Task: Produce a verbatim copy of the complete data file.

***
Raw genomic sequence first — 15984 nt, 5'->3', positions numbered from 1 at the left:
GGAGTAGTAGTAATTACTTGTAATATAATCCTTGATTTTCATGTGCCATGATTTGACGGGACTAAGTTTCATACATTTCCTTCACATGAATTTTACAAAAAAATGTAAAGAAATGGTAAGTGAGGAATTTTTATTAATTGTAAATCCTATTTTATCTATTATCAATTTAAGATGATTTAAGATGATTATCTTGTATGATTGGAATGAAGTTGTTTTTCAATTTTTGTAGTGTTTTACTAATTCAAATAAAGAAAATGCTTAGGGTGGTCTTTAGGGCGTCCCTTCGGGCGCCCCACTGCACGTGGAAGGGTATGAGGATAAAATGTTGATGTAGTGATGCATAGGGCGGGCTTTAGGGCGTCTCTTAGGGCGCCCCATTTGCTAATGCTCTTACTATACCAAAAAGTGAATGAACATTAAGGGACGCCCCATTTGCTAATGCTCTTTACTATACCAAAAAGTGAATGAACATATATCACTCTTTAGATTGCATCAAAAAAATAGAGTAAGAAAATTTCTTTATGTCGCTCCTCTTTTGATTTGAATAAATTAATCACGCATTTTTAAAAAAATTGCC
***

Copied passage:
Raw genomic sequence first — 15984 nt, 5'->3', positions numbered from 1 at the left:
GGAGTAGTAGTAATTACTTGTAATATAATCCTTGATTTTCATGTGCCATGATTTGACGGGACTAAGTTTCATACATTTCCTTCACATGAATTTTACAAAAAAATGTAAAGAAATGGTAAGTGAGGAATTTTTATTAATTGTAAATCCTATTTTATCTATTATCAATTTAAGATGATTTAAGATGATTATCTTGTATGATTGGAATGAAGTTGTTTTTCAATTTTTGTAGTGTTTTACTAATTCAAATAAAGAAAATGCTTAGGGTGGTCTTTAGGGCGTCCCTTCGGGCGCCCCACTGCACGTGGAAGGGTATGAGGATAAAATGTTGATGTAGTGATGCATAGGGCGGGCTTTAGGGCGTCTCTTAGGGCGCCCCATTTGCTAATGCTCTTACTATACCAAAAAGTGAATGAACATTAAGGGACGCCCCATTTGCTAATGCTCTTTACTATACCAAAAAGTGAATGAACATATATCACTCTTTAGATTGCATCAAAAAAATAGAGTAAGAAAATTTCTTTATGTCGCTCCTCTTTTGATTTGAATAAATTAATCACGCATTTTTAAAAAAATTGCC